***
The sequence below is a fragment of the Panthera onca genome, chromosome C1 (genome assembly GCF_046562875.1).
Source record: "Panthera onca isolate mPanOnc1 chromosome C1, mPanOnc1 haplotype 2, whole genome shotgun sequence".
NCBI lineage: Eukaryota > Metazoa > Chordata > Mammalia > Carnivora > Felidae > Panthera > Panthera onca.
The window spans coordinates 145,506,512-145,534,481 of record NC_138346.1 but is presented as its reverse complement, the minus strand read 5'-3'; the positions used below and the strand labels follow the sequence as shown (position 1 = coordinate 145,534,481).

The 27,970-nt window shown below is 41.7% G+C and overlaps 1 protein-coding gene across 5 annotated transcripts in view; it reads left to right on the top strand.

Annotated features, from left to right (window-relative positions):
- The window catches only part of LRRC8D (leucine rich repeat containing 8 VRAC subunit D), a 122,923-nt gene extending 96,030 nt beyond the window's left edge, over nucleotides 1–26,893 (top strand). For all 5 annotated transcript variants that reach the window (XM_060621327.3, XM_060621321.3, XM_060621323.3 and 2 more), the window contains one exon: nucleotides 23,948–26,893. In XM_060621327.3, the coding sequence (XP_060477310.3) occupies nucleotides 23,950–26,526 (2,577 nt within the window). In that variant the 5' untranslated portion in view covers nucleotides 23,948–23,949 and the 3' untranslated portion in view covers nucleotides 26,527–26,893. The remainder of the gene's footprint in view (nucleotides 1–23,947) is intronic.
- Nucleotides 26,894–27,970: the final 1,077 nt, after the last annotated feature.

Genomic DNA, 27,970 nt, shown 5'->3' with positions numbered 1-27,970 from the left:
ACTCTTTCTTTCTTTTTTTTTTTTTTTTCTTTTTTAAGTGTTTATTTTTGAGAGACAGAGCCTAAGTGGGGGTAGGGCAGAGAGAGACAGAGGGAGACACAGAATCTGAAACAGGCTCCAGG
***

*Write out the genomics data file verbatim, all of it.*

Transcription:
The sequence below is a fragment of the Panthera onca genome, chromosome C1 (genome assembly GCF_046562875.1).
Source record: "Panthera onca isolate mPanOnc1 chromosome C1, mPanOnc1 haplotype 2, whole genome shotgun sequence".
NCBI lineage: Eukaryota > Metazoa > Chordata > Mammalia > Carnivora > Felidae > Panthera > Panthera onca.
The window spans coordinates 145,506,512-145,534,481 of record NC_138346.1 but is presented as its reverse complement, the minus strand read 5'-3'; the positions used below and the strand labels follow the sequence as shown (position 1 = coordinate 145,534,481).

The 27,970-nt window shown below is 41.7% G+C and overlaps 1 protein-coding gene across 5 annotated transcripts in view; it reads left to right on the top strand.

Annotated features, from left to right (window-relative positions):
- The window catches only part of LRRC8D (leucine rich repeat containing 8 VRAC subunit D), a 122,923-nt gene extending 96,030 nt beyond the window's left edge, over nucleotides 1–26,893 (top strand). For all 5 annotated transcript variants that reach the window (XM_060621327.3, XM_060621321.3, XM_060621323.3 and 2 more), the window contains one exon: nucleotides 23,948–26,893. In XM_060621327.3, the coding sequence (XP_060477310.3) occupies nucleotides 23,950–26,526 (2,577 nt within the window). In that variant the 5' untranslated portion in view covers nucleotides 23,948–23,949 and the 3' untranslated portion in view covers nucleotides 26,527–26,893. The remainder of the gene's footprint in view (nucleotides 1–23,947) is intronic.
- Nucleotides 26,894–27,970: the final 1,077 nt, after the last annotated feature.

Genomic DNA, 27,970 nt, shown 5'->3' with positions numbered 1-27,970 from the left:
ACTCTTTCTTTCTTTTTTTTTTTTTTTTCTTTTTTAAGTGTTTATTTTTGAGAGACAGAGCCTAAGTGGGGGTAGGGCAGAGAGAGACAGAGGGAGACACAGAATCTGAAACAGGCTCCAGG